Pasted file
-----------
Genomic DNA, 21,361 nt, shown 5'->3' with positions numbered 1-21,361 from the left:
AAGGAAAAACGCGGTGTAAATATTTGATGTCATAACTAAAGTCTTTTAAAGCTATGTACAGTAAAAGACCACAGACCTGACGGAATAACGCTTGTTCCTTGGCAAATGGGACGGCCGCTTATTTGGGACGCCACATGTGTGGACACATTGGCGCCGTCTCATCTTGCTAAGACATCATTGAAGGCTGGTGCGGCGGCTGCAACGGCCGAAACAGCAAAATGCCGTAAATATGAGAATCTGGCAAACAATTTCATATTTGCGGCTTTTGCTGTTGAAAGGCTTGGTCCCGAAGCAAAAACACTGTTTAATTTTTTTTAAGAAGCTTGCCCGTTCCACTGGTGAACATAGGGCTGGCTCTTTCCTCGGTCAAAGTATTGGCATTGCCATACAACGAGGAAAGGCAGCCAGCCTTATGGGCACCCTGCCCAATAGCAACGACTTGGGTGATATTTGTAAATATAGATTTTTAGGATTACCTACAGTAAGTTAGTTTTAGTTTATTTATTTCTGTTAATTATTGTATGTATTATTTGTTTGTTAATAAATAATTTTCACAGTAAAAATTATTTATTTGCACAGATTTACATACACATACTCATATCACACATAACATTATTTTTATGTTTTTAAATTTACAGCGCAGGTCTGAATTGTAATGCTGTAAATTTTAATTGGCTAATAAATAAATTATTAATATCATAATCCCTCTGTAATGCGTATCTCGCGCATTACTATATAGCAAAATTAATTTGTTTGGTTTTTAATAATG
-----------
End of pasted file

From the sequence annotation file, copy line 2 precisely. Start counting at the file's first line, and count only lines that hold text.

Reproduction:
AAGGAAAAACGCGGTGTAAATATTTGATGTCATAACTAAAGTCTTTTAAAGCTATGTACAGTAAAAGACCACAGACCTGACGGAATAACGCTTGTTCCTTGGCAAATGGGACGGCCGCTTATTTGGGACGCCACATGTGTGGACACATTGGCGCCGTCTCATCTTGCTAAGACATCATTGAAGGCTGGTGCGGCGGCTGCAACGGCCGAAACAGCAAAATGCCGTAAATATGAGAATCTGGCAAACAATTTCATATTTGCGGCTTTTGCTGTTGAAAGGCTTGGTCCCGAAGCAAAAACACTGTTTAATTTTTTTTAAGAAGCTTGCCCGTTCCACTGGTGAACATAGGGCTGGCTCTTTCCTCGGTCAAAGTATTGGCATTGCCATACAACGAGGAAAGGCAGCCAGCCTTATGGGCACCCTGCCCAATAGCAACGACTTGGGTGATATTTGTAAATATAGATTTTTAGGATTACCTACAGTAAGTTAGTTTTAGTTTATTTATTTCTGTTAATTATTGTATGTATTATTTGTTTGTTAATAAATAATTTTCACAGTAAAAATTATTTATTTGCACAGATTTACATACACATACTCATATCACACATAACATTATTTTTATGTTTTTAAATTTACAGCGCAGGTCTGAATTGTAATGCTGTAAATTTTAATTGGCTAATAAATAAATTATTAATATCATAATCCCTCTGTAATGCGTATCTCGCGCATTACTATATAGCAAAATTAATTTGTTTGGTTTTTAATAATG